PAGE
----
Well, the Silver Line crashed and burned with the operating millage failing by 52 to 48%. Bill Harris analyzed the vote breakdown by district and it's clear that the supporters just didn't convince voters in Kentwood, Grandville, Walker and Wyoming that this was worth the money.
The Press today had a clear headed editorial that laid the blame on the transit officials for failing to make the case that this investment is worth it for the community. The cost per household is not extravagant ($12 per year on a $150,000 house plus $84 for continuing costs) but people said no.
I have to think part of the problem is that there are vast numbers of people in Grand Rapids who have never ridden pubic transportation in their lives. This sounds ridiculous but I would bet on it. If you haven't lived in an old East Coast city (or Chicago, or anywhere in Europe) pubic transit is something only poor people use - because it generally sucks. Voters just haven't had the experience of living with good public transit and the joy of not having to drive everywhere. I lived in and around New York for years and could go a week without getting in a car - and it was great.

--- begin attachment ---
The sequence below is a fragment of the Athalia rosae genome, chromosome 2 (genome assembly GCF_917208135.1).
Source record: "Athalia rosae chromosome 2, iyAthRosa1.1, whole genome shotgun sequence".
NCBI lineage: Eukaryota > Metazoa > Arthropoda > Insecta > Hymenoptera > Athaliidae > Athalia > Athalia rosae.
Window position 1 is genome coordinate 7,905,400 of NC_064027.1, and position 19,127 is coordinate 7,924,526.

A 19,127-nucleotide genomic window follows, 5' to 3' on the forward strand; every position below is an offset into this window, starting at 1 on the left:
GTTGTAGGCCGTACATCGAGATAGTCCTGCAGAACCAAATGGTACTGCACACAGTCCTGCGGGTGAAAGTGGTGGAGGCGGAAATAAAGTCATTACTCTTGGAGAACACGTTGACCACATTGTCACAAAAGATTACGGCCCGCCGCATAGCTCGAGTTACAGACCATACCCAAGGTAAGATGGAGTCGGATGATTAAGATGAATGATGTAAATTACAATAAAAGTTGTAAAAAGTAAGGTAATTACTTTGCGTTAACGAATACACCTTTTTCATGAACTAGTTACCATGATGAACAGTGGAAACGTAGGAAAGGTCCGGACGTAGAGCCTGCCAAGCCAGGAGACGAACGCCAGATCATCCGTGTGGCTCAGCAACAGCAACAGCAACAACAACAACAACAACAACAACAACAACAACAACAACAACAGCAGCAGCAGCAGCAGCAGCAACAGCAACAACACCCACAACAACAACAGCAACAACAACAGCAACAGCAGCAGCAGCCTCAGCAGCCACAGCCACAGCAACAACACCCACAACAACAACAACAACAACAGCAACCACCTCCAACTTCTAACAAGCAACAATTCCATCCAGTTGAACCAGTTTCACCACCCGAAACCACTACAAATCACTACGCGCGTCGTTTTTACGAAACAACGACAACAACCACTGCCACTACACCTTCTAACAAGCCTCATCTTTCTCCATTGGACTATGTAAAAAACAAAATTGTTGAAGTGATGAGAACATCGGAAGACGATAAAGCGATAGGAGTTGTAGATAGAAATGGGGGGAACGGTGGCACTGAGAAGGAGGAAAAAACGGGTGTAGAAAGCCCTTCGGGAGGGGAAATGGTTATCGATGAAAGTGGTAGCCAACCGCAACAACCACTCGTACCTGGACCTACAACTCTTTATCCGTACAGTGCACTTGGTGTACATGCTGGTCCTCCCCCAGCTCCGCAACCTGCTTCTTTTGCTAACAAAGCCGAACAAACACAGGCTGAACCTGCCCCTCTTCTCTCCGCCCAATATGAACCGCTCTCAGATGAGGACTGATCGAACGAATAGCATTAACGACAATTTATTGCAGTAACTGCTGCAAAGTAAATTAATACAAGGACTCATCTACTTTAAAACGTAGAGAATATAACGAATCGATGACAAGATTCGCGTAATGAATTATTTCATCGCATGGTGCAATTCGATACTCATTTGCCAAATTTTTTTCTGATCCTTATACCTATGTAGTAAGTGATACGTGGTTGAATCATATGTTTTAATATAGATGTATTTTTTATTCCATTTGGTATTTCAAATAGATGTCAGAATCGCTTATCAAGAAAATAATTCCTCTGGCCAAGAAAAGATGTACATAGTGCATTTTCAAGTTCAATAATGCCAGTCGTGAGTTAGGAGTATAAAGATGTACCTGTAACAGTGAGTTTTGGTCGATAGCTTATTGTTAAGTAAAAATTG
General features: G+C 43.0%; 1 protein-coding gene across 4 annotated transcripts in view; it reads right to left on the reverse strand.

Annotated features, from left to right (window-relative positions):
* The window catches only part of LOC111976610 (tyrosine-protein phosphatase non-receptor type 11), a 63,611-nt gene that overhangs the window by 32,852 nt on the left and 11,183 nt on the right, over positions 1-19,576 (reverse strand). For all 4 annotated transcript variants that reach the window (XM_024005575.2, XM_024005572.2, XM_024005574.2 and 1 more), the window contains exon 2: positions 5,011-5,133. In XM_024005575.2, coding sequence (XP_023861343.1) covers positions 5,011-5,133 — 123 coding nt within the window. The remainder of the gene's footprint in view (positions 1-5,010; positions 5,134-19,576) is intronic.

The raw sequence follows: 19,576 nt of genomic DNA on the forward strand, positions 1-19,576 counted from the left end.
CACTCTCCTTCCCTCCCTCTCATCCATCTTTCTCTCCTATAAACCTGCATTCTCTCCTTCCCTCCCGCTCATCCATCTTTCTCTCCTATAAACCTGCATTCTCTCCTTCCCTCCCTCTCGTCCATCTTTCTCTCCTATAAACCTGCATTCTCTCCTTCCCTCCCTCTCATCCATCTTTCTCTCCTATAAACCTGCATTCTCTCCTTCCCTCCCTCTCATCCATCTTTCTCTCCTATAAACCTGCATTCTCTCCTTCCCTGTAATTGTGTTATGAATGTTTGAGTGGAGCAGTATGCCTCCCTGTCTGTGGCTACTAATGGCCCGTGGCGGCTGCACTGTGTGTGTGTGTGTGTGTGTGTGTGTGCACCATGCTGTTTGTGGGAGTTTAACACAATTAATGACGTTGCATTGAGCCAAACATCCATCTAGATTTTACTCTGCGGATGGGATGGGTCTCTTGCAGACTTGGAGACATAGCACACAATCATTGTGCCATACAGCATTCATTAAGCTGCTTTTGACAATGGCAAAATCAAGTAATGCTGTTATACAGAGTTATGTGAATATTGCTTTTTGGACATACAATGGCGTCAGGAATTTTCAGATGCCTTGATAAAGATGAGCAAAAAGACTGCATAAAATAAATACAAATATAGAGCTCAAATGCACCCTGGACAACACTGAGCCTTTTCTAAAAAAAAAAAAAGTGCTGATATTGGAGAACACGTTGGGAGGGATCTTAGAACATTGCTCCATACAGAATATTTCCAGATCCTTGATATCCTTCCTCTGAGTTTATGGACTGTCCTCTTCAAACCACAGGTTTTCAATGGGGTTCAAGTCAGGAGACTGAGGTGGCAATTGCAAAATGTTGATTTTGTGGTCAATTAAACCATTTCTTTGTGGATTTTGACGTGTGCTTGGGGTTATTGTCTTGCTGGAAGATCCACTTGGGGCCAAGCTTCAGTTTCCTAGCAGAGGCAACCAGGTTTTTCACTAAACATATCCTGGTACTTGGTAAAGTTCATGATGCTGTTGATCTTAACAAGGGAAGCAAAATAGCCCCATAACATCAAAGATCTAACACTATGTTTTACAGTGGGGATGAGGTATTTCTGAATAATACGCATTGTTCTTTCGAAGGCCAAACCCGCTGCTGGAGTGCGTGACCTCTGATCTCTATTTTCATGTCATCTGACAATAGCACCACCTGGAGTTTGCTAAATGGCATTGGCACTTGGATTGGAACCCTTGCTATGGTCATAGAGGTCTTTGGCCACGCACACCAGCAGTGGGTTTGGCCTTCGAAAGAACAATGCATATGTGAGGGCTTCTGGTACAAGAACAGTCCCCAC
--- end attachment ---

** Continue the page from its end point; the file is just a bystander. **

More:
Maybe the Silver Line pitched itself too much towards riders and not enough towards the economic development aspects of the project. It also never made the case to places like Kentwood that are miles away from the where the Division line would run. There was no vision for how the Silver Line would eventually tie into something larger that could actually connect the various cities.
Voters needed to be convinced that this was going to add value to the community beyond those who actually use the service. This message got through to East Grand Rapids but none of the other cities. It's really a shame, because this project would have been something good for the area.